What Compiler Does the Compiler Team Use...and Decoding Version Numbers

What Compiler Does the Compiler Team Use...and Decoding Version Numbers

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Hi: Jonathan Caves here.  Recently I received some queries from users wanting to know what version of the Visual C++ compiler I use in my daily work. Well...that’s not really a simple question as I tend to use several different versions of the compiler.



Before I proceed a little aside on decoding the Visual C++ compiler version numbers. The compiler version number is usually something like:




The first two digits is the major version number of the compiler . This number stretches way back to the first C compiler that was shipped by Microsoft: some highlights along the way are:


6 - the last standalone C compiler

7 - Microsoft C/C++ - which included the first C++ compiler

8 - the first release of Visual C++

12  - Visual C++ 6.0

13 – Visual C++ .NET 2002

15 – Which will Visual C++ 2008


The next two digits are the minor version number. These are usually ‘00’ except for products like Visual C++ 4.2 and Visual C++ .NET 2003 (which was 13.10).


The next 5 digits are the build number. This is a number that uniquely identifies one build of the compiler from another it is incremented on a daily basis. For example: today’s build number is 20904: which you can decode as follows:


2 => year: but it is not a direct mapping: currently in DevDiv the base year is 2005 so ‘2’ maps to 2007

09 => month: September

04 => day


The latest set of one or more digits are used to identify Service Packs, etc.



For building I use the version of the compiler that the DevDiv build lab uses for the full product nightly build – this is currently build 15.00.20816.0 (which if you followed the explanation above you can see is a build from the middle of August). Using this build is important because I need to ensure that I can build the compiler using the tools that the build lab uses.


For testing I use a set of tools that I build on my machine – so I using a compiler that is only one or two days old (doing a full C++ compiler build takes at least 2+ hour even on a very fast machine so I tend not to do it every single day). Using a really fresh compiler is important as I want to ensure that I have all the recent changes that have been made to the compiler – just in case there is some weird interaction between my fix and some other recent change.


But this is only for Visual C++ 2008 targeted tasks. I am also currently responsible for handling all the QFE (Quick Fix Engineering) requests for the compiler so I also have on my machine Visual C++ 2008 Beta-2 (15.00.20706.01) Visual C++ 2005, both the original release (14.00.50727.42) and SP1 (14.00.50727.762) and Visual C++ 2003.


We also get bug reports from users against older versions of the compiler – so I also have Visual C++ .NET 2002 and Visual C++ 6.0 on my machine so I can compare whether or not code used to compiler with older versions of the product. Sometimes this ‘software archeology’ can take me back even further: recently a customer wanted confirmation that a bug only existed in Visual C++ 5.0 release so I had to find and install Visual C++ 4.2 and Visual C++ 5.0 and then I was able to confirm that the customer was correct – this specific bug only existed in Visual C++ 5.0.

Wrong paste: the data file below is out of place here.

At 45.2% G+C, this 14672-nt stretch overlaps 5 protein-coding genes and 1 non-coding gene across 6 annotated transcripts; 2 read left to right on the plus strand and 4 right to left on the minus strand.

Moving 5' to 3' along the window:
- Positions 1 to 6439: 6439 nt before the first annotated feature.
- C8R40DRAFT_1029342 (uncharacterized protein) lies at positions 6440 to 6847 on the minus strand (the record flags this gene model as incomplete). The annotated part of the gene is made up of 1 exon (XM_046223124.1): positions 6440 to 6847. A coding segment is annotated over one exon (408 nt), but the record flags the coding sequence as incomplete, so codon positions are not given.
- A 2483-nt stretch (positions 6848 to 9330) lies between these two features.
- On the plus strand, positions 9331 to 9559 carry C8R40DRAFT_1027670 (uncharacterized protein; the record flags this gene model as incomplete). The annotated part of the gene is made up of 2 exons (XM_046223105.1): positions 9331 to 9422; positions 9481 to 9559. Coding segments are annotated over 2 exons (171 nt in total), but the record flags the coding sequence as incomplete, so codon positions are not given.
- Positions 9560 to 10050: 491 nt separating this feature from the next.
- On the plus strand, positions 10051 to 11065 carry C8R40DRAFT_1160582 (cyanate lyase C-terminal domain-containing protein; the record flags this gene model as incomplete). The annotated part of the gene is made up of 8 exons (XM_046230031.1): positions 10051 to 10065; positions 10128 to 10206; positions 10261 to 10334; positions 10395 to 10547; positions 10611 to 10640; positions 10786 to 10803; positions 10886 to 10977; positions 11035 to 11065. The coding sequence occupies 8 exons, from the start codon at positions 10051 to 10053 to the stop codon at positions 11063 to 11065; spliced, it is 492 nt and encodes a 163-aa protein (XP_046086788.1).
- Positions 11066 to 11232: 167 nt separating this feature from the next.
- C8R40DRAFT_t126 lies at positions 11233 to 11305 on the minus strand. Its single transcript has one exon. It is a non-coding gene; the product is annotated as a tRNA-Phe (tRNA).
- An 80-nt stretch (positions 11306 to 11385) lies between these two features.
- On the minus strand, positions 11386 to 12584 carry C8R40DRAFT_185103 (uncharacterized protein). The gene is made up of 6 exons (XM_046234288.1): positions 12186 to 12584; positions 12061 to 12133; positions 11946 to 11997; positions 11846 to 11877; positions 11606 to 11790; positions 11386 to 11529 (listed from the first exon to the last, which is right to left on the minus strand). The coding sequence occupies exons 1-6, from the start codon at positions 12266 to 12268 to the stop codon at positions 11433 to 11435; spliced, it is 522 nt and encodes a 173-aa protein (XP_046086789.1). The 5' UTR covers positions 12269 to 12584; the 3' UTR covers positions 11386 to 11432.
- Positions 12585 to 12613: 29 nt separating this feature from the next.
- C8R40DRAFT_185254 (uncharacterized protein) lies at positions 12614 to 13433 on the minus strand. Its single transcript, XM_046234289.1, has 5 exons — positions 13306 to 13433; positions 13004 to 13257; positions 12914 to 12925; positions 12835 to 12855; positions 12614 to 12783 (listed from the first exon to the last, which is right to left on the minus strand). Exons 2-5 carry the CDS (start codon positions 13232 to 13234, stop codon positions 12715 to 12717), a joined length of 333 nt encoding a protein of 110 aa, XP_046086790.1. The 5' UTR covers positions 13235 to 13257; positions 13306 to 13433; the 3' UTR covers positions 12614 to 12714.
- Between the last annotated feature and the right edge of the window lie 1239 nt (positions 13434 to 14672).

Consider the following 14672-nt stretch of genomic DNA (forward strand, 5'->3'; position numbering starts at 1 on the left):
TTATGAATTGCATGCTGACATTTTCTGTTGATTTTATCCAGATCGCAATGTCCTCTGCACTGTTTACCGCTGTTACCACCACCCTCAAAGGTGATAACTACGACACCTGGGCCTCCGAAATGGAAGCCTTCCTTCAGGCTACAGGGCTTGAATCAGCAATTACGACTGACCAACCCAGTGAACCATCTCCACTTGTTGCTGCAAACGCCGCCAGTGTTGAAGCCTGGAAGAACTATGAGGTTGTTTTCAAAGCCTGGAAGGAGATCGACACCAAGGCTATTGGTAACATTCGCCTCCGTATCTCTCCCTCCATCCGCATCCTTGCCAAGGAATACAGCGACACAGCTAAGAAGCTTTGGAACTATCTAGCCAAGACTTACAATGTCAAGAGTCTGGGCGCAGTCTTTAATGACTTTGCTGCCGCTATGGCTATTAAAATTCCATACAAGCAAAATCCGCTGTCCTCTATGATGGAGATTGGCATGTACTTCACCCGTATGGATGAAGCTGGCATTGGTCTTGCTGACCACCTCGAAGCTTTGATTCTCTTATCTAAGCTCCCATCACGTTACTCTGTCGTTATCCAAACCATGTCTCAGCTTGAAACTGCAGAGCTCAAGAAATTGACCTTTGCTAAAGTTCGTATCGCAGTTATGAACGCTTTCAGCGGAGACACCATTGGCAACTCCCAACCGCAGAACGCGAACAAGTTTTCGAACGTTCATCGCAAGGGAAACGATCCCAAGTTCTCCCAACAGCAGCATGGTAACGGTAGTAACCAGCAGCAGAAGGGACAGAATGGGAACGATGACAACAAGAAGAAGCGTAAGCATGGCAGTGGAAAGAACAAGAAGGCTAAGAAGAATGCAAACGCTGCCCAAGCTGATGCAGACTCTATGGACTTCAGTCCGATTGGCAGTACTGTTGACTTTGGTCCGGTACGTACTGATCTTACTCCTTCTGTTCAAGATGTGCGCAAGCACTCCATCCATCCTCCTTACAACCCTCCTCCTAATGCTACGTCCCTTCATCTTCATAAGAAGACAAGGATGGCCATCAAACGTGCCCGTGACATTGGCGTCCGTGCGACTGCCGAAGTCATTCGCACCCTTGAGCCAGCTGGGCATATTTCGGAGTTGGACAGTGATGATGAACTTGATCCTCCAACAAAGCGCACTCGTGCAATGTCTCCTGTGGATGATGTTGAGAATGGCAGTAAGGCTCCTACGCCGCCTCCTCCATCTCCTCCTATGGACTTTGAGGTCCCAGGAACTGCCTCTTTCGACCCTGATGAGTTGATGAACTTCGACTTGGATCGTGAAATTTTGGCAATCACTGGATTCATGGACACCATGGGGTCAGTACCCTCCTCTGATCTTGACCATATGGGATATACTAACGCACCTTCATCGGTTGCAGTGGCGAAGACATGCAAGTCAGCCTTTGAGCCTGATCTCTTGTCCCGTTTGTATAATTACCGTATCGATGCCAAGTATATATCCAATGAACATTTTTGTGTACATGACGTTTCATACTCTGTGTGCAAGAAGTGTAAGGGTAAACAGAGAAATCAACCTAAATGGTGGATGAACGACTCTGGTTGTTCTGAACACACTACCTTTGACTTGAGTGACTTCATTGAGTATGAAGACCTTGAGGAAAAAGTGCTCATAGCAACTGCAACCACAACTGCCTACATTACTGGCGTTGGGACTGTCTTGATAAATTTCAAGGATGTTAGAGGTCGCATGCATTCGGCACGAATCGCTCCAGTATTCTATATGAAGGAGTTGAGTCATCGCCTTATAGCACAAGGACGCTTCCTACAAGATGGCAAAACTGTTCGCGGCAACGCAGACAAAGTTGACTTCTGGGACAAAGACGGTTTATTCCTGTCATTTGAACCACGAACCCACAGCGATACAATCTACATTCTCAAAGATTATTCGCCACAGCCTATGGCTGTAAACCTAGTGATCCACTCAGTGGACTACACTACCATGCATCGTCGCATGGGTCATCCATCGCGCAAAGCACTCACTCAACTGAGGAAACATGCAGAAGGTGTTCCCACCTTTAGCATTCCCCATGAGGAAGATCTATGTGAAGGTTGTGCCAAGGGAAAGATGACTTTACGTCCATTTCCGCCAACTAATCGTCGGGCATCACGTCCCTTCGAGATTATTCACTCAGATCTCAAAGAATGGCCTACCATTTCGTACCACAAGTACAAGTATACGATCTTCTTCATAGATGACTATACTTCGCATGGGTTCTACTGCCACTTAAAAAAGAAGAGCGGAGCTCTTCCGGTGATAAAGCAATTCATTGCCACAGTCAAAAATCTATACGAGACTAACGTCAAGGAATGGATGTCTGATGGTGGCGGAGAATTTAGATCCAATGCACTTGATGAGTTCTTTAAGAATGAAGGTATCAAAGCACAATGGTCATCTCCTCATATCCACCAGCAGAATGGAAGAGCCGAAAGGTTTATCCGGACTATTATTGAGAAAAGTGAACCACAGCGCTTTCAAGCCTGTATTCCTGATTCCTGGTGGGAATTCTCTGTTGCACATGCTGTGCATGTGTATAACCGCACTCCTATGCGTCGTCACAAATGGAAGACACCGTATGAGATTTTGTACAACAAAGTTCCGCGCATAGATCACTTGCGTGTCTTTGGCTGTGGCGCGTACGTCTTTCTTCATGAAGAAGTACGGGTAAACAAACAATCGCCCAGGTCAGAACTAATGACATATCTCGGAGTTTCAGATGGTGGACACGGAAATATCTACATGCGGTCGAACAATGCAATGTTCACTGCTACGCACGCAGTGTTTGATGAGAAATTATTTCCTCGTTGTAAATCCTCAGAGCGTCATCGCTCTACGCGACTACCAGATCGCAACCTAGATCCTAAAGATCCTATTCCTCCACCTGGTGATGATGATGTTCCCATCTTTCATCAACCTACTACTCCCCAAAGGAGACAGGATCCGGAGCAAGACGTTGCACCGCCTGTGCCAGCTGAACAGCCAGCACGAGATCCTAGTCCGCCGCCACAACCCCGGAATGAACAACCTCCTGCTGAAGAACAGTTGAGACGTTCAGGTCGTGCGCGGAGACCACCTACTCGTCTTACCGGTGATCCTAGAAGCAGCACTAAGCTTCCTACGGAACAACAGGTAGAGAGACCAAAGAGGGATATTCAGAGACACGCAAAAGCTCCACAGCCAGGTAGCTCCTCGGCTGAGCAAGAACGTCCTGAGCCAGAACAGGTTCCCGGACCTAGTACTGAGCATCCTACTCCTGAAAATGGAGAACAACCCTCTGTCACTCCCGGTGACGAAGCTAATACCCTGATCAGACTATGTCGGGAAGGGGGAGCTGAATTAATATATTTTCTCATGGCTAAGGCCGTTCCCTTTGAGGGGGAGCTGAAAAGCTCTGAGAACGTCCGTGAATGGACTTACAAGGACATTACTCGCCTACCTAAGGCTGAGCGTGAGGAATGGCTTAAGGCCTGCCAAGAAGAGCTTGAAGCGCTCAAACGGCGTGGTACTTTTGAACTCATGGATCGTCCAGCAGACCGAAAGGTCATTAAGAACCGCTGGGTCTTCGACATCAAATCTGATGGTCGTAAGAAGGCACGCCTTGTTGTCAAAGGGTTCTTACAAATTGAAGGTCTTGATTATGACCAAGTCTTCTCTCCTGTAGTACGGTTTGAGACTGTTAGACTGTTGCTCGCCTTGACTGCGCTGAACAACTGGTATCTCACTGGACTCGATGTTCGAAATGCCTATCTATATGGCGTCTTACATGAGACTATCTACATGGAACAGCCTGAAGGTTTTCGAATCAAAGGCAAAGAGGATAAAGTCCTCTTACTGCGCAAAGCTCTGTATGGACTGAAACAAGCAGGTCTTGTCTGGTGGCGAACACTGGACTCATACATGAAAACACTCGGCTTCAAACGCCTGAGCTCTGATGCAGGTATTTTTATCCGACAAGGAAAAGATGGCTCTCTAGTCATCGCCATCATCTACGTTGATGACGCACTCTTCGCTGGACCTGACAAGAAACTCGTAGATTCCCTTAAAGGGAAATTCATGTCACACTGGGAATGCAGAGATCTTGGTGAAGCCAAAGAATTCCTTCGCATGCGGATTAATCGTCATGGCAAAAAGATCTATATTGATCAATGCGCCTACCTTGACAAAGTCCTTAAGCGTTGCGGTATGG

On top of all this I also have to deal with builds of the compiler for x86, x64 and Itanium (the latter two come in both native and cross-compiler variants). So you can see that I don’t actually use a single version of the compiler tools and, with the exception of tools that we have released, I tend not to stick to a single version for very long. This may seem complicated (and it can be at times) but it does really help to ensure that the compiler we finally ship has been tested as thoroughly as possible.


I also use the Visual Studio IDE – though I don’t update this as often as I do the compiler tools (mostly because it take awhile to uninstall the old version and install a new version). Currently I am still using the Beta-2 release of the IDE but I do hope that if I find 1 hour of calm in the next week or so I can upgrade to a new release. I like to use a relatively recent version of the IDE so I can provide quick feedback to the IDE team on what I like and what I don’t like.




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  • And then there's ret versus chk.  :-)

    ret ("retail") builds are optimized, and mostly equivalent to what actually gets shipped.

    chk ("checked") builds, as I remember it being explained to me, are non-optimized compiler bits that run against msvc[rp]90.dll, the retail CRT.  chk exists because dbg ("debug"), which runs against the debug CRT, is too slow.

    As a libraries developer, I rarely build chk, because I don't usually have to debug the compiler itself.

    Stephan T. Lavavej

    Visual C++ Libraries Developer

  • It was just pointed out to me that in describing the compiler version number I missed something. Starting with Visual C++ 2008 you will be able to detect the 'minor' build number and hence will be able to detect whether or not you are building with a Service Pack.

    The macro is:


    and at compile time this macro will evaluate to the minor build number.

    So given that the full version number of Visual C++ 2008 Beta-2 is '15.00.20706.01' the build macros will evaluate to:




    Jonathan Caves

    Visual C++ Compiler Team

  • > so I also have Visual C++ .NET 2002 and

    > Visual C++ 6.0 on my machine so I can compare

    > whether or not code used to compiler

    Do you mean you have these in different guest machines in a virtualized environment, or you really have them installed side-by-side on your real machine?